A couple of weekends ago was les Journées Européennes du Patrimoine, during which many famous buidlings and monuments, such as the Palais de l’Elysée (equivalent of our White House) and the Banque de France, open their doors to visitors to give folks the opportunity to learn about the country’s cultural heritage. This is a great chance to visit places that normally don’t open their doors to the public during the year. Although there is no shortage of opportunities to culturally enrich one’s self free of charge in France through events such as this, I rarely take full advantages of these perks. The few times that I have, the crowds and ridiculously long lines have deterred me from returning. I would rather pay the entrance fees on a regular day and enjoy the exhibits, unencumbered by hoards of people.
So, instead of partaking in the annual cultural heritage week-end events, I decided to savor a little taste of home. I haven’t found any establishments that serve reasonably priced, lip-smacking and finger-licking good cheeseburgers (this may be because I don’t eat out often enough to discover anything new). Yes, I’ve heard of the burger food truck in Paris, but seriously, 10€ for some fries and a burger that pales in size to what I’m accustomed to in Texas?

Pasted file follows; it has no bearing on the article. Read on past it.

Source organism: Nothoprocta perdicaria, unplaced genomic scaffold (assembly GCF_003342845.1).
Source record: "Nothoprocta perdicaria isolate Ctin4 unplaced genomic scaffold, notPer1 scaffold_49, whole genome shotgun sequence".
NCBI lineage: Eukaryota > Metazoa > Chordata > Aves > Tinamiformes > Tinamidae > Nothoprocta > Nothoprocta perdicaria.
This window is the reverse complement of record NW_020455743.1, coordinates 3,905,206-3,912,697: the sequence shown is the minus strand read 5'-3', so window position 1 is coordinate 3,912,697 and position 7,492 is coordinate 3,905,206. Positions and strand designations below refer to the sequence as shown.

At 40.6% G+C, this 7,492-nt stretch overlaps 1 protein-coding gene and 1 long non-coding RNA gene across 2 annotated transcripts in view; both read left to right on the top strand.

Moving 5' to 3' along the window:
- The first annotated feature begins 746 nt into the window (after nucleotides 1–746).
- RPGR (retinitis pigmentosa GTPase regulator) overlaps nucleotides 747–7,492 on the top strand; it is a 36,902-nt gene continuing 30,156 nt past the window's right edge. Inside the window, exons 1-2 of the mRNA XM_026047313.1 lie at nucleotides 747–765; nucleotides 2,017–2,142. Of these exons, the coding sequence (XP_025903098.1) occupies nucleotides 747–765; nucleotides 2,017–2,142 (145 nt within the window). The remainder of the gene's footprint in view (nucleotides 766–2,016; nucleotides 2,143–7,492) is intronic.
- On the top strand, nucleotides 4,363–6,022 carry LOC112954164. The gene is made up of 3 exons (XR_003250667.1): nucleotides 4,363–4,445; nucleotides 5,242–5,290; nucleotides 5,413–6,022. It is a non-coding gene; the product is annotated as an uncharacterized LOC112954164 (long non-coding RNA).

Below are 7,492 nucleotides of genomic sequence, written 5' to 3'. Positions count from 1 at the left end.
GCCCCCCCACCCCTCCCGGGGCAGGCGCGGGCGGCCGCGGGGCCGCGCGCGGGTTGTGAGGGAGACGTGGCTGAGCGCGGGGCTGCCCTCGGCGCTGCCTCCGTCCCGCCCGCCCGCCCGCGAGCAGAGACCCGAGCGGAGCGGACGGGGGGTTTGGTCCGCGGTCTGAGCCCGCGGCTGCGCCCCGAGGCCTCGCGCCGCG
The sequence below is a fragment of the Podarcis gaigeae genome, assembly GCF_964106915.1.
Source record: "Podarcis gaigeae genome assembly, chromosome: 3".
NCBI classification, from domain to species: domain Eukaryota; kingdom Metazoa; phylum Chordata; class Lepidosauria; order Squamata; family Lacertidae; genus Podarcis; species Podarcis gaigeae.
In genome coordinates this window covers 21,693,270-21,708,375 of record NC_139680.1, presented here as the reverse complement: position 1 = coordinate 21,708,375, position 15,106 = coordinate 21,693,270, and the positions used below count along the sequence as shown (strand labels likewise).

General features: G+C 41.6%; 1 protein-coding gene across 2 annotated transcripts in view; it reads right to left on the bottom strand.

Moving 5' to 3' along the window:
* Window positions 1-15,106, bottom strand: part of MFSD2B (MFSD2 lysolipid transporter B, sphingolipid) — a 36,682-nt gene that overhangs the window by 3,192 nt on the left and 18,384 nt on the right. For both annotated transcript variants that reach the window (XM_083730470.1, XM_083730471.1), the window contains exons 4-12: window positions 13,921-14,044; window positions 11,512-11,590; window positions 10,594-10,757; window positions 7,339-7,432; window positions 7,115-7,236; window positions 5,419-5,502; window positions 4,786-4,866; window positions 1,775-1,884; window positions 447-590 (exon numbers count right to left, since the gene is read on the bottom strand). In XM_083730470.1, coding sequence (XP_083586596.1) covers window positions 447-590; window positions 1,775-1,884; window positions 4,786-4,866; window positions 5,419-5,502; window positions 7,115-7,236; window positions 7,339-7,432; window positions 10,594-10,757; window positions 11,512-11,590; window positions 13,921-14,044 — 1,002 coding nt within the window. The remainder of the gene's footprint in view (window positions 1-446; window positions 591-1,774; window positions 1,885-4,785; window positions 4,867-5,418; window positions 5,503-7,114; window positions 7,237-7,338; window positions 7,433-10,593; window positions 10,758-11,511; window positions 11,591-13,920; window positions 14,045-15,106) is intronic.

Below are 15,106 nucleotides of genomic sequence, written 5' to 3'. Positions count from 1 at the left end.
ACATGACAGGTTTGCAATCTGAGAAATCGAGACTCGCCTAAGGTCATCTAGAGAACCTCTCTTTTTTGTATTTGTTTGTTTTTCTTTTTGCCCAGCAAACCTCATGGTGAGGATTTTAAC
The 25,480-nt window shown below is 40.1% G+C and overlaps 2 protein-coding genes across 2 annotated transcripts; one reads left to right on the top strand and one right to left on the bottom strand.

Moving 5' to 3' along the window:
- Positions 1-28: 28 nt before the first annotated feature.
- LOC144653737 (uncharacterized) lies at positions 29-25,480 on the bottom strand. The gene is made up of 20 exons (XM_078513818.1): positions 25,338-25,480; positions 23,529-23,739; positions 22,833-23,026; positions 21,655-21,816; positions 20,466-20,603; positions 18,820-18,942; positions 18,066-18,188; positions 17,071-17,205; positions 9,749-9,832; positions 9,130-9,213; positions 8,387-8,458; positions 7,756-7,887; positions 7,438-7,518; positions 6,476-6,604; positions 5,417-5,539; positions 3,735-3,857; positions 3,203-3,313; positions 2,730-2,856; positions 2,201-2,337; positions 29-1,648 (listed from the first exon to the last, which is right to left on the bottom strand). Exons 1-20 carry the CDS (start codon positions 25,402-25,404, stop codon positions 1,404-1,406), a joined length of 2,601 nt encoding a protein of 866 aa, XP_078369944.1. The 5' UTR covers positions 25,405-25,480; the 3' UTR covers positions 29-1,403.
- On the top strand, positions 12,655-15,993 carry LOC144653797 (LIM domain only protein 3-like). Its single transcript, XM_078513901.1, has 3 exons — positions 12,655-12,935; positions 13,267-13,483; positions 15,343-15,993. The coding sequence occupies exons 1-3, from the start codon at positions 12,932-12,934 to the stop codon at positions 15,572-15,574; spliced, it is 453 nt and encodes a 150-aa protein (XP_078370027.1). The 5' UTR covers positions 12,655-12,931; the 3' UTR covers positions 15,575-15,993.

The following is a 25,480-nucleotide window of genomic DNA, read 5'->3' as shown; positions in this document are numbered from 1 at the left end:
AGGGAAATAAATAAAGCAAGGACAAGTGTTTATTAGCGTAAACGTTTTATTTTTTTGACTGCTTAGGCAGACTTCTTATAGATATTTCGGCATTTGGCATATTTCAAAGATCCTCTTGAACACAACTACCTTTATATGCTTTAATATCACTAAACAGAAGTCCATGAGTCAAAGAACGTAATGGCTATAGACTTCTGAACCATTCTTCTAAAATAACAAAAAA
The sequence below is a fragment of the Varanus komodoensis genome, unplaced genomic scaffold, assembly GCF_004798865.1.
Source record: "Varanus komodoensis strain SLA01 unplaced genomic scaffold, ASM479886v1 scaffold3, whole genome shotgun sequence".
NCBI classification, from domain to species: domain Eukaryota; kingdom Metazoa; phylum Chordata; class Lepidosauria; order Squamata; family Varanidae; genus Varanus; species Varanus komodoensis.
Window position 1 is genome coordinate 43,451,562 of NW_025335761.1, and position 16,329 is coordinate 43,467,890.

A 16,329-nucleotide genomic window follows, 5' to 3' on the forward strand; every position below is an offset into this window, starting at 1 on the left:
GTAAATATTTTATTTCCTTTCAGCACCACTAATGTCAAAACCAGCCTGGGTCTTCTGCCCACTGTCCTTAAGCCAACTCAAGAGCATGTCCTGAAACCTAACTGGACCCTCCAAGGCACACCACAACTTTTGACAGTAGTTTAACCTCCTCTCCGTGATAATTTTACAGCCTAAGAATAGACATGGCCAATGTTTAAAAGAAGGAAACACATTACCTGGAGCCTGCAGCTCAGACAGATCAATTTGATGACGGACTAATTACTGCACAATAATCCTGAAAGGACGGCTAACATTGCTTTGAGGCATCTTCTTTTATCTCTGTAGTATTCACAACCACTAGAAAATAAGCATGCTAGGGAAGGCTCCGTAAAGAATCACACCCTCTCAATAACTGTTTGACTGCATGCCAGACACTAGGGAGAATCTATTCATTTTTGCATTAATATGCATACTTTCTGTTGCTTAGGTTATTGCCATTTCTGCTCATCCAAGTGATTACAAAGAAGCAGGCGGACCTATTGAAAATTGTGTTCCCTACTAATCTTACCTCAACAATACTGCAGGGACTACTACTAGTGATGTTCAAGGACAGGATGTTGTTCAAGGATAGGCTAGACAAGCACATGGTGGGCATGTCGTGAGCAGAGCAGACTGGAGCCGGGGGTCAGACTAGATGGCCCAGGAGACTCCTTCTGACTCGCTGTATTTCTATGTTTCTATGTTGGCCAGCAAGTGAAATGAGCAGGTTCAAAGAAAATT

Aside from price and diminuative size, there’s another reason that makes me not so inclined to track down a great burger in France. If I were to find that elusive burger, it would be nearly impossible to fully enjoy it if I were at a restaurant, as eating with your hands is a major no-no here. The Frenchies tend to never eat with their hands, not even when eating pizza or fries. This reminds me of that episode of Seinfeld where George ate a candy bar with a fork and knife.
To satisfy my burger cravings, which had reached a feverish pitch, my husband threw together some burgers by “grilling” some patties on our new Creuset stovetop, cast iron grill. Being the savage that I am, I grabbed that burger with both hands and delighted in every last bite. And, all I have to say is that it was beyond good, maybe even better than the offerings in Texas.